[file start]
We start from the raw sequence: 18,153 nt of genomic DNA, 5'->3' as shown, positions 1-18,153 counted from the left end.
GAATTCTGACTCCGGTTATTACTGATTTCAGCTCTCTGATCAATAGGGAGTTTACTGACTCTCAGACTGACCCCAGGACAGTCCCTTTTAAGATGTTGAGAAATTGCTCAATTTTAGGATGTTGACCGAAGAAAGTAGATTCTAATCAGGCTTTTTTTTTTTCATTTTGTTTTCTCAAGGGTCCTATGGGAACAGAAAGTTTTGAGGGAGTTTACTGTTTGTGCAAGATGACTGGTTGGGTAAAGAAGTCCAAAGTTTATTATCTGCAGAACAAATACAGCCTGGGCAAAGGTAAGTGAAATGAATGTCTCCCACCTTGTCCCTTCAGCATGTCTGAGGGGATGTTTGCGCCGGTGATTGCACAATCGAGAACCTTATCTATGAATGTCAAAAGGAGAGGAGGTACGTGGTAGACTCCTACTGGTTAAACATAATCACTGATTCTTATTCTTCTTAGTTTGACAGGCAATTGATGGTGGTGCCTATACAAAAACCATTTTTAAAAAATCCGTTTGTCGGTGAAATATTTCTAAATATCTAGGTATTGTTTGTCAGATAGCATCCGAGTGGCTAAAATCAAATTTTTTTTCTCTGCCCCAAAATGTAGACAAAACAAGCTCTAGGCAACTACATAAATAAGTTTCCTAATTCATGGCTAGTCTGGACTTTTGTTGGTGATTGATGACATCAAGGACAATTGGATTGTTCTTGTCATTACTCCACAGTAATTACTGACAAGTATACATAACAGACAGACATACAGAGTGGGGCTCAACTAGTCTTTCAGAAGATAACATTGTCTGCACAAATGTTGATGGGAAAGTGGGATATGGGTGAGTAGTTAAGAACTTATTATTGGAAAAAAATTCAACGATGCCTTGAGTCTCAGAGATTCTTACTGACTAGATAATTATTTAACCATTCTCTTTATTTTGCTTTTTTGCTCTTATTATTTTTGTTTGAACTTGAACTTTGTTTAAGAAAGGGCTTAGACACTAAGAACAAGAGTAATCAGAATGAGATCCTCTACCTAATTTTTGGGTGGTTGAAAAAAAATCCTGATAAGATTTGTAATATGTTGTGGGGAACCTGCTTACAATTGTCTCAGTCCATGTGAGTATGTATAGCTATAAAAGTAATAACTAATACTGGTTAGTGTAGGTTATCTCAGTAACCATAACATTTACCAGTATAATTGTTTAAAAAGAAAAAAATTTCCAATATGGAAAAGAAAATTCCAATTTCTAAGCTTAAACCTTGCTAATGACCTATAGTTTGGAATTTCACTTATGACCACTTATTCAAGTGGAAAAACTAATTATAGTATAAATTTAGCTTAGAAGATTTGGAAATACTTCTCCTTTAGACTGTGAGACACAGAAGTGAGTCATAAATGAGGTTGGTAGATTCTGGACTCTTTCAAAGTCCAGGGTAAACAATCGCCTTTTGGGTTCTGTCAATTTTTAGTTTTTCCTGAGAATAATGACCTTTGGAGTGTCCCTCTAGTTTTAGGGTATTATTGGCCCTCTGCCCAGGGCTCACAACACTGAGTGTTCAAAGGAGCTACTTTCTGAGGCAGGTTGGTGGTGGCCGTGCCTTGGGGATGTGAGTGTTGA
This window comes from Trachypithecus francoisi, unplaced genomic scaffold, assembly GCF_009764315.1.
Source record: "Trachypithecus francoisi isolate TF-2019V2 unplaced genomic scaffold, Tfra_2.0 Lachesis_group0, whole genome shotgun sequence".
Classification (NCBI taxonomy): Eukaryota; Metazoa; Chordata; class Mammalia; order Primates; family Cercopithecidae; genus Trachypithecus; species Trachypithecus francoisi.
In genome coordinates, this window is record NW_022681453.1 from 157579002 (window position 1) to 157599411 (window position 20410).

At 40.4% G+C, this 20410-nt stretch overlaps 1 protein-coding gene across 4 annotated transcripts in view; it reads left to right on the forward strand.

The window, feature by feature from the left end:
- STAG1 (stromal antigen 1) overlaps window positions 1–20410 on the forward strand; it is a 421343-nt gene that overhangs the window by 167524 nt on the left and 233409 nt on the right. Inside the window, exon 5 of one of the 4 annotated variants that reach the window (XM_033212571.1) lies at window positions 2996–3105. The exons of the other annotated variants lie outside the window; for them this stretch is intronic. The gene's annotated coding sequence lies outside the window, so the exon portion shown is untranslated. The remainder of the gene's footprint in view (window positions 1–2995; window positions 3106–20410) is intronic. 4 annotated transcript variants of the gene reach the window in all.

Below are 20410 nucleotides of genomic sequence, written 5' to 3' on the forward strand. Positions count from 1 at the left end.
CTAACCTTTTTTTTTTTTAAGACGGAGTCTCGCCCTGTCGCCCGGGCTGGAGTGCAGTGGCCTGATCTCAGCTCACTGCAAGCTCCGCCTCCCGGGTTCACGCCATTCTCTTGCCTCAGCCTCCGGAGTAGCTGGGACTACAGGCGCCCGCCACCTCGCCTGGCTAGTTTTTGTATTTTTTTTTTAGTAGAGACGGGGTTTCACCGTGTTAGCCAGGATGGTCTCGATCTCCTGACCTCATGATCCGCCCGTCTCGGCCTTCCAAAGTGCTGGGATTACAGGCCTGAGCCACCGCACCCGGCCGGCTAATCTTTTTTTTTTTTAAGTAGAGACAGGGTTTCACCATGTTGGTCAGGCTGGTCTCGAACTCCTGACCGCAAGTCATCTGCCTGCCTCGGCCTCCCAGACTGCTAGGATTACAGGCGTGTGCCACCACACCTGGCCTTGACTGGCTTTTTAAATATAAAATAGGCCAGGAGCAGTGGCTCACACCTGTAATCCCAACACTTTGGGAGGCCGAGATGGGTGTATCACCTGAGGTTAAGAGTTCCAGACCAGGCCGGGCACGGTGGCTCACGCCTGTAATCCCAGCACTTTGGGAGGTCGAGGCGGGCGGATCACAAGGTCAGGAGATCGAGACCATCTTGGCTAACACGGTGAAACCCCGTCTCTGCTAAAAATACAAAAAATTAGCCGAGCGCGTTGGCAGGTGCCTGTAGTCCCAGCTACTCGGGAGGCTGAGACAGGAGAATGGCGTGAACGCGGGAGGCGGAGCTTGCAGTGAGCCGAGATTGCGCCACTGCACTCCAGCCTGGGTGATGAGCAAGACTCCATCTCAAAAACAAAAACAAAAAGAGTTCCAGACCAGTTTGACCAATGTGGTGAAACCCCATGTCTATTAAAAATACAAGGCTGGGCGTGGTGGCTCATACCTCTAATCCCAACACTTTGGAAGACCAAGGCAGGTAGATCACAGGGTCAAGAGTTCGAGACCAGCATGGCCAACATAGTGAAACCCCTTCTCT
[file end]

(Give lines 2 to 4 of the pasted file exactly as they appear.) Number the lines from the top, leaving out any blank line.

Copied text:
GAATTCTGACTCCGGTTATTACTGATTTCAGCTCTCTGATCAATAGGGAGTTTACTGACTCTCAGACTGACCCCAGGACAGTCCCTTTTAAGATGTTGAGAAATTGCTCAATTTTAGGATGTTGACCGAAGAAAGTAGATTCTAATCAGGCTTTTTTTTTTTCATTTTGTTTTCTCAAGGGTCCTATGGGAACAGAAAGTTTTGAGGGAGTTTACTGTTTGTGCAAGATGACTGGTTGGGTAAAGAAGTCCAAAGTTTATTATCTGCAGAACAAATACAGCCTGGGCAAAGGTAAGTGAAATGAATGTCTCCCACCTTGTCCCTTCAGCATGTCTGAGGGGATGTTTGCGCCGGTGATTGCACAATCGAGAACCTTATCTATGAATGTCAAAAGGAGAGGAGGTACGTGGTAGACTCCTACTGGTTAAACATAATCACTGATTCTTATTCTTCTTAGTTTGACAGGCAATTGATGGTGGTGCCTATACAAAAACCATTTTTAAAAAATCCGTTTGTCGGTGAAATATTTCTAAATATCTAGGTATTGTTTGTCAGATAGCATCCGAGTGGCTAAAATCAAATTTTTTTTCTCTGCCCCAAAATGTAGACAAAACAAGCTCTAGGCAACTACATAAATAAGTTTCCTAATTCATGGCTAGTCTGGACTTTTGTTGGTGATTGATGACATCAAGGACAATTGGATTGTTCTTGTCATTACTCCACAGTAATTACTGACAAGTATACATAACAGACAGACATACAGAGTGGGGCTCAACTAGTCTTTCAGAAGATAACATTGTCTGCACAAATGTTGATGGGAAAGTGGGATATGGGTGAGTAGTTAAGAACTTATTATTGGAAAAAAATTCAACGATGCCTTGAGTCTCAGAGATTCTTACTGACTAGATAATTATTTAACCATTCTCTTTATTTTGCTTTTTTGCTCTTATTATTTTTGTTTGAACTTGAACTTTGTTTAAGAAAGGGCTTAGACACTAAGAACAAGAGTAATCAGAATGAGATCCTCTACCTAATTTTTGGGTGGTTGAAAAAAAATCCTGATAAGATTTGTAATATGTTGTGGGGAACCTGCTTACAATTGTCTCAGTCCATGTGAGTATGTATAGCTATAAAAGTAATAACTAATACTGGTTAGTGTAGGTTATCTCAGTAACCATAACATTTACCAGTATAATTGTTTAAAAAGAAAAAAATTTCCAATATGGAAAAGAAAATTCCAATTTCTAAGCTTAAACCTTGCTAATGACCTATAGTTTGGAATTTCACTTATGACCACTTATTCAAGTGGAAAAACTAATTATAGTATAAATTTAGCTTAGAAGATTTGGAAATACTTCTCCTTTAGACTGTGAGACACAGAAGTGAGTCATAAATGAGGTTGGTAGATTCTGGACTCTTTCAAAGTCCAGGGTAAACAATCGCCTTTTGGGTTCTGTCAATTTTTAGTTTTTCCTGAGAATAATGACCTTTGGAGTGTCCCTCTAGTTTTAGGGTATTATTGGCCCTCTGCCCAGGGCTCACAACACTGAGTGTTCAAAGGAGCTACTTTCTGAGGCAGGTTGGTGGTGGCCGTGCCTTGGGGATGTGAGTGTTGA
This window comes from Trachypithecus francoisi, unplaced genomic scaffold, assembly GCF_009764315.1.
Source record: "Trachypithecus francoisi isolate TF-2019V2 unplaced genomic scaffold, Tfra_2.0 Lachesis_group0, whole genome shotgun sequence".